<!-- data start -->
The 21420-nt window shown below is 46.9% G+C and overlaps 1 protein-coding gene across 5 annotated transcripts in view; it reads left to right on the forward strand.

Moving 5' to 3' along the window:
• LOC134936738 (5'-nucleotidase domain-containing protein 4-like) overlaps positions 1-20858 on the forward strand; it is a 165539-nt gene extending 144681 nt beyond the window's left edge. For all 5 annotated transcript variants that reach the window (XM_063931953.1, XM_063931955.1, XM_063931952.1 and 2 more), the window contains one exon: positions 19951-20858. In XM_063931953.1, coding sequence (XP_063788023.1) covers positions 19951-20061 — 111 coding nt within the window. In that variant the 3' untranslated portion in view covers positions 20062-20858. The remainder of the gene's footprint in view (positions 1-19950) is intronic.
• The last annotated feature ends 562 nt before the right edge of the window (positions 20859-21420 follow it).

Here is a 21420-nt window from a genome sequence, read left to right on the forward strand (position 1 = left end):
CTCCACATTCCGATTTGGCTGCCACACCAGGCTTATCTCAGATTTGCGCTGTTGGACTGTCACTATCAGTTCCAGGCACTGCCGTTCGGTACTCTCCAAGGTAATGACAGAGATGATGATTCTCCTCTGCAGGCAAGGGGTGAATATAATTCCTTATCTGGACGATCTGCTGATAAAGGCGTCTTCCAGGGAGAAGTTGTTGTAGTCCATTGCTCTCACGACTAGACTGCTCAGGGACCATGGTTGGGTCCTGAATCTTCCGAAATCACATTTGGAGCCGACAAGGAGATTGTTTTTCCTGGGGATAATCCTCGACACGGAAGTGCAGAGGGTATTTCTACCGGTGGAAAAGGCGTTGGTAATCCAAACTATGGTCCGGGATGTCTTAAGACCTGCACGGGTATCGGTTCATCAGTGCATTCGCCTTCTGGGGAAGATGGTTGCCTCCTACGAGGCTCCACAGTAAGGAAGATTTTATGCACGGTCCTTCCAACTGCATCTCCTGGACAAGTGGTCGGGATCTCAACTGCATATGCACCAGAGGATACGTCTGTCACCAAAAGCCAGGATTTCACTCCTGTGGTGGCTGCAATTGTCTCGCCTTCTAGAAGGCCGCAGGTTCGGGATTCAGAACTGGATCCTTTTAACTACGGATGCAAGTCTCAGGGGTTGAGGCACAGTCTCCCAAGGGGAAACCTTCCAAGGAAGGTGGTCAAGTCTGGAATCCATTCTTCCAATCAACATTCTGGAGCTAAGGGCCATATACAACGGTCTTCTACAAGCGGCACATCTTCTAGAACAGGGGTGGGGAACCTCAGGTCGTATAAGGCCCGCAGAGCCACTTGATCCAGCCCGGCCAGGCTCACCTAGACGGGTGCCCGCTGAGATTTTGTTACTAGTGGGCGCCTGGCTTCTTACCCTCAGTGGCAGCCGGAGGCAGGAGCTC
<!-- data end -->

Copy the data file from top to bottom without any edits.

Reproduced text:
The 21420-nt window shown below is 46.9% G+C and overlaps 1 protein-coding gene across 5 annotated transcripts in view; it reads left to right on the forward strand.

Moving 5' to 3' along the window:
• LOC134936738 (5'-nucleotidase domain-containing protein 4-like) overlaps positions 1-20858 on the forward strand; it is a 165539-nt gene extending 144681 nt beyond the window's left edge. For all 5 annotated transcript variants that reach the window (XM_063931953.1, XM_063931955.1, XM_063931952.1 and 2 more), the window contains one exon: positions 19951-20858. In XM_063931953.1, coding sequence (XP_063788023.1) covers positions 19951-20061 — 111 coding nt within the window. In that variant the 3' untranslated portion in view covers positions 20062-20858. The remainder of the gene's footprint in view (positions 1-19950) is intronic.
• The last annotated feature ends 562 nt before the right edge of the window (positions 20859-21420 follow it).

Here is a 21420-nt window from a genome sequence, read left to right on the forward strand (position 1 = left end):
CTCCACATTCCGATTTGGCTGCCACACCAGGCTTATCTCAGATTTGCGCTGTTGGACTGTCACTATCAGTTCCAGGCACTGCCGTTCGGTACTCTCCAAGGTAATGACAGAGATGATGATTCTCCTCTGCAGGCAAGGGGTGAATATAATTCCTTATCTGGACGATCTGCTGATAAAGGCGTCTTCCAGGGAGAAGTTGTTGTAGTCCATTGCTCTCACGACTAGACTGCTCAGGGACCATGGTTGGGTCCTGAATCTTCCGAAATCACATTTGGAGCCGACAAGGAGATTGTTTTTCCTGGGGATAATCCTCGACACGGAAGTGCAGAGGGTATTTCTACCGGTGGAAAAGGCGTTGGTAATCCAAACTATGGTCCGGGATGTCTTAAGACCTGCACGGGTATCGGTTCATCAGTGCATTCGCCTTCTGGGGAAGATGGTTGCCTCCTACGAGGCTCCACAGTAAGGAAGATTTTATGCACGGTCCTTCCAACTGCATCTCCTGGACAAGTGGTCGGGATCTCAACTGCATATGCACCAGAGGATACGTCTGTCACCAAAAGCCAGGATTTCACTCCTGTGGTGGCTGCAATTGTCTCGCCTTCTAGAAGGCCGCAGGTTCGGGATTCAGAACTGGATCCTTTTAACTACGGATGCAAGTCTCAGGGGTTGAGGCACAGTCTCCCAAGGGGAAACCTTCCAAGGAAGGTGGTCAAGTCTGGAATCCATTCTTCCAATCAACATTCTGGAGCTAAGGGCCATATACAACGGTCTTCTACAAGCGGCACATCTTCTAGAACAGGGGTGGGGAACCTCAGGTCGTATAAGGCCCGCAGAGCCACTTGATCCAGCCCGGCCAGGCTCACCTAGACGGGTGCCCGCTGAGATTTTGTTACTAGTGGGCGCCTGGCTTCTTACCCTCAGTGGCAGCCGGAGGCAGGAGCTC